On 26 September 2013, the Court of Justice of the European Union ("ECJ") handed down judgments dismissing in their entirety appeals lodged by the companies Alliance One International and Agroexpansión ("Alliance One"), as well as a cross-appeal lodged by the European Commission, against earlier judgments of the General Court ("GC") which largely upheld the Commission's findings in its 2004 decision in the Spanish raw tobacco cartel case, while granting a small reduction of the fines imposed on Alliance One for its participation in the cartel.
In October 2004, the Commission imposed fines totalling € 20 million on five companies for infringing Article 101 TFEU by participating, during a period from 1996 to 2001, in a cartel on the Spanish raw tobacco market through fixing the prices to be paid to tobacco growers and sharing the quantities of raw tobacco that each company would purchase at the time of delivery. In October 2011, the GC ruled on Alliance One's appeal against the Commission's decision and granted a further reduction of 5% of the fine imposed on Agroexpansión in addition to the 20% reduction previously granted by the Commission, on the basis of its co-operation during the investigation (see VBB on Competition Law, Volume 2011, No. 10, available at www.vbb.com). As a result, Alliance One's fine was fixed at the total amount of € 2.43 million. Furthermore, the GC annulled the Commission's decision insofar as it attributed joint and several liability to Alliance One International for the infringement for the period priorto 18 November 1997, being the date on which Alliance One International acquired a 100% shareholding in Agroexpansión.
In its appeal, Alliance One argued, among other grounds, that the GC had exceeded the limits of its jurisdiction by attempting to correct ex post facto the Commission's insufficient reasoning for its decision to attribute parental liability to Alliance One International (for the period from 18 November 1997). According to Alliance One, the Commission explained for the first time in the proceedings before the GC that it had employed the so-called "dual basis" method to attribute liability (i.e., to hold parent companies liable only when there is evidence to support the presumption of the actual exercise by the parents of decisive influence which arises from the parents' holding a 100% shareholding in the subsidiaries). Alliance One further pointed out that, in a reply to a written question from the GC, the Commission had explained that it had held Agroexpansión's parent responsible for the infringement solely on the basis of the presumption arising from its 100% stake in Agroexpansión. Alliance One argued that the application of the dual basis method was arbitrary since it was not a prerequisite of the attribution of parental liability, and that in the current case the method had been applied in a discriminatory fashion as it had only been applied to some, but not all, parent companies.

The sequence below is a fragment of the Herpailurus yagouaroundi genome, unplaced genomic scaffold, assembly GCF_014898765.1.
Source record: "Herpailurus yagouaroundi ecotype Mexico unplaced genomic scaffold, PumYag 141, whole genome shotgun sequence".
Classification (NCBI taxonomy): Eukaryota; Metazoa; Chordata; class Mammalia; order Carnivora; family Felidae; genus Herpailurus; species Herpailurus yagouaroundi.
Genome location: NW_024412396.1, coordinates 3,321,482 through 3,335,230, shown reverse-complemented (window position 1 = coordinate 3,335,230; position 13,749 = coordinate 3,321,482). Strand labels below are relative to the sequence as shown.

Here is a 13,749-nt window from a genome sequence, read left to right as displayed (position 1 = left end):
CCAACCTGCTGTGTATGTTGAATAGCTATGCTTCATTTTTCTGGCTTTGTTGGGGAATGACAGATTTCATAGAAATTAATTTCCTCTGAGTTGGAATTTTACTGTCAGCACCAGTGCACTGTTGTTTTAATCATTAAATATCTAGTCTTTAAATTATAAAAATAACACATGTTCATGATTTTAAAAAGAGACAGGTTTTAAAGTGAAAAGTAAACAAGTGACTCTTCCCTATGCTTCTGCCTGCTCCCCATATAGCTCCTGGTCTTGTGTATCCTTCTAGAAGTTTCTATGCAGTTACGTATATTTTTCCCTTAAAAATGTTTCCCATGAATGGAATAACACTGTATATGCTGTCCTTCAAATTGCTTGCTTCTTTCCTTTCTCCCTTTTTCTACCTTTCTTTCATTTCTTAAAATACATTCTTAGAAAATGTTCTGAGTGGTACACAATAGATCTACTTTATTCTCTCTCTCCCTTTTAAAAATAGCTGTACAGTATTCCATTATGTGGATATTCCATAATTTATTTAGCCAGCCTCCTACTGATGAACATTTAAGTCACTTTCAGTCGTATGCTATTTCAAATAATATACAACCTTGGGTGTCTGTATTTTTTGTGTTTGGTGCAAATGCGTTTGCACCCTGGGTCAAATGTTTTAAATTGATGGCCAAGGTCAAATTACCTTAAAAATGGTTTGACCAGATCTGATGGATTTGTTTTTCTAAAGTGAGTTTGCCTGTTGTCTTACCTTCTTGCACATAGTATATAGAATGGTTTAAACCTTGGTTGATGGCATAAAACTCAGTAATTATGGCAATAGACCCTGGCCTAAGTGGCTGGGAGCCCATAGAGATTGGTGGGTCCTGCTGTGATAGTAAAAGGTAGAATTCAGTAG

In its judgment, the ECJ pointed out that, although a parent company's 100% shareholding in a subsidiary creates a rebuttable presumption that the parent company exercises decisive influence over that subsidiary, the case law does not imply that the Commission is bound to rely exclusively on that presumption.
Accordingly, there is nothing to prevent the Commission from establishing a parent's actual exercise of decisive influence over its subsidiary by means of other evidence or by a combination of such evidence and of that presumption. The ECJ also found that the GC had based its assessment of the "dual basis" method adopted by the Commission on its own interpretation of the decision, and not on the Commission's explanations during the proceedings before the GC, and that the GC had therefore not exceeded the limits of its jurisdiction. Furthermore, the ECJ concluded that the GC's finding could not be invalidated by the Commission's reply to a question from the GC during the course of the proceedings, even if Alliance One's interpretation of that reply were to be correct. Finally, the ECJ agreed with the GC that the Commission had applied the "dual basis" method in the same way to all the parent companies concerned in the proceedings.
In its cross-appeal, the Commission argued that the GC had not explained why it found it appropriate to grant a further reduction of Alliance One's fines on the basis of its co-operation, and also pointed out that the GC had granted a reduction although Alliance One had not put forward arguments in support of such a request for reduction. The ECJ dismissed the Commission's arguments, stating that it was clear from the judgment under appeal that the reduction was made by the GC in the exercise of its unlimited jurisdiction.
The ECJ thus dismissed the appeals in their entirety and upheld the GC's findings.
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